Mary’s method: 28 steps to save the high street

● Put in place a “town team” – a visionary, strategic and strong operational management team for high streets

● Empower successful business improvement districts to take on more responsibilities and powers and become “super-BIDs”

● Legislate to allow landlords to become high-street investors by contributing to their business improvement districts

● Establish a new “national market day” where budding shopkeepers can try their hand at operating a low-cost retail business

● Make it easier for people to become market traders by removing unnecessary regulations so that anyone can trade on the high street unless there is a valid reason why not

● Government should consider whether business rates can better support small businesses and independent retailers

● Local authorities should use their new discretionary powers to give business rate concessions to new local businesses

● Make business rates work for business by reviewing the use of the retail price index with a view to changing the calculation to the consumer price index

● Local areas should implement free controlled parking schemes that work for their town centres and we should have a new parking league table

● Town teams should focus on making high streets accessible, attractive and safe

● Government should include high street deregulation as part of their ongoing work on freeing up red tape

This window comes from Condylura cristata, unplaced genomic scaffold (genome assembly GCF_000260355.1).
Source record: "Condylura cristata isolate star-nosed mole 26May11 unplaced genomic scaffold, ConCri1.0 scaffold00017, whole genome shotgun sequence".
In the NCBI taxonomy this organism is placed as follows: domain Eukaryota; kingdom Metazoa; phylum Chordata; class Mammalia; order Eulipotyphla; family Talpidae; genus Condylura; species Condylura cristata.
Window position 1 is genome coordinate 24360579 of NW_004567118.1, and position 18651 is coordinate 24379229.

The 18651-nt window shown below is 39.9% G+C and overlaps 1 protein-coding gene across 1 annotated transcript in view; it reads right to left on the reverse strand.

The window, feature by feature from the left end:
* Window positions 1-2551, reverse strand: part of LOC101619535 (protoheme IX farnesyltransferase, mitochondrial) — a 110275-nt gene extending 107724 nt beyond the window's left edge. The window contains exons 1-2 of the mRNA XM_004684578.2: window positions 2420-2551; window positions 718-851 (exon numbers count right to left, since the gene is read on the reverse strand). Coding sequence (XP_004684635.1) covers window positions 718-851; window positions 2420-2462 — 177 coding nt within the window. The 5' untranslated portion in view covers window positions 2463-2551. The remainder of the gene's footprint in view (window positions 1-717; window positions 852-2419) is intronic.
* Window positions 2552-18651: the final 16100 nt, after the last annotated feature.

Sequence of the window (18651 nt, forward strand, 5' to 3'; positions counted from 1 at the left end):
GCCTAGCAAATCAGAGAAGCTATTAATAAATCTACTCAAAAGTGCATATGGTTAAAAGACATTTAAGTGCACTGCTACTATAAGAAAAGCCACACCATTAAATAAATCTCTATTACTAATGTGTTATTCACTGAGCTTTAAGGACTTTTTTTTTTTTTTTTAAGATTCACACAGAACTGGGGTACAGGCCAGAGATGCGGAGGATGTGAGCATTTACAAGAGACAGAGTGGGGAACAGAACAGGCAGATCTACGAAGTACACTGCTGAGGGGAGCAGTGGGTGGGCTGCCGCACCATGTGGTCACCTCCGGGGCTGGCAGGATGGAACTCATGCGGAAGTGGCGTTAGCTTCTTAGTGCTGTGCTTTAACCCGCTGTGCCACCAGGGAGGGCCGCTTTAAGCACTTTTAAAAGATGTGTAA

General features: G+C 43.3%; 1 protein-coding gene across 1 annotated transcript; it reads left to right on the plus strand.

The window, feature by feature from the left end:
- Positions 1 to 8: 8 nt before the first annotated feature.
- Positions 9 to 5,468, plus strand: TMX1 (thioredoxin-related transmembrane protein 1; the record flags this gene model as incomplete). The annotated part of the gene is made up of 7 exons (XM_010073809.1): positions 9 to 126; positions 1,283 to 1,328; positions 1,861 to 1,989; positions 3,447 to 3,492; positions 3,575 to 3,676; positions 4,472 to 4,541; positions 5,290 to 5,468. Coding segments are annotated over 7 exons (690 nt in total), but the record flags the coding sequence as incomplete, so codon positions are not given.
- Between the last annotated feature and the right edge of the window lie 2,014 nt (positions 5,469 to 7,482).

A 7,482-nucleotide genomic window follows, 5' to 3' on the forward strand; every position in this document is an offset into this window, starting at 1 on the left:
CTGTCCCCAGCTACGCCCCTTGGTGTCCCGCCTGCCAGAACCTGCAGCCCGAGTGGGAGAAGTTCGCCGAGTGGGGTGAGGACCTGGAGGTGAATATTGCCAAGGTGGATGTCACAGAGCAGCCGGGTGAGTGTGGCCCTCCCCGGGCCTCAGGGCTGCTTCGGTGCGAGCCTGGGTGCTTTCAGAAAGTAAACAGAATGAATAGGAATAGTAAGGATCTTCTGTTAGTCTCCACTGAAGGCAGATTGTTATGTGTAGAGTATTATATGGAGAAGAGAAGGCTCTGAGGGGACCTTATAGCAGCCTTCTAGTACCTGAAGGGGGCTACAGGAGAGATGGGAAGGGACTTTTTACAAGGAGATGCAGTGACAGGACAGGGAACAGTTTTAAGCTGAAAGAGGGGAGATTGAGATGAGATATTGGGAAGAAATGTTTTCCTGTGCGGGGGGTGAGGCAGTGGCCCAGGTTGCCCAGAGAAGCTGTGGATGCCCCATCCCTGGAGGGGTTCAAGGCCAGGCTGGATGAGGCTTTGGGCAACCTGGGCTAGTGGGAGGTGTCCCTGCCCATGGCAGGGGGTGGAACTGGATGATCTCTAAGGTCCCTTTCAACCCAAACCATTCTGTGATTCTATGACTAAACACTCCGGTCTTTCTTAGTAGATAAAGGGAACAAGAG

● Address the restrictive aspects of the “use class” system to make it easier to change the uses of key properties on the high street

● Put betting shops into a separate “use class” of their own

● Make explicit a presumption in favour of town centre development in the wording of the national planning policy framework

● Introduce secretary of state “exceptional sign off” for all new out-of-town developments and require all large new developments to have an “affordable shops” quota

● Large retailers should support and mentor local businesses and independent retailers

● Retailers should report on their support of local high streets in their annual report

● Encourage a contract of care between landlords and their commercial tenants by promoting the leasing code and supporting the use of lease structures other than upward-only rent reviews, especially for small businesses

● Explore further disincentives to prevent landlords from leaving units vacant

● Banks who own empty property on the high street should either administer these assets well or be required to sell them

● Local authorities should make more proactive use of compulsory purchase order powers to encourage the redevelopment of key high street retail space

● Empower local authorities to step in when landlords are negligent with new “empty shop management orders”

● Introduce a public register of high street landlords

● Run a high profile campaign to get people involved in neighbourhood plans

● Promote the inclusion of the high street in neighbourhood plans

● Developers should make a financial contribution to ensure that the local community has a strong voice in the planning system

● Support imaginative community use of empty properties through community right to buy, meanwhile use and a new “community right to try”

● Run a number of high street pilots to test proof of concept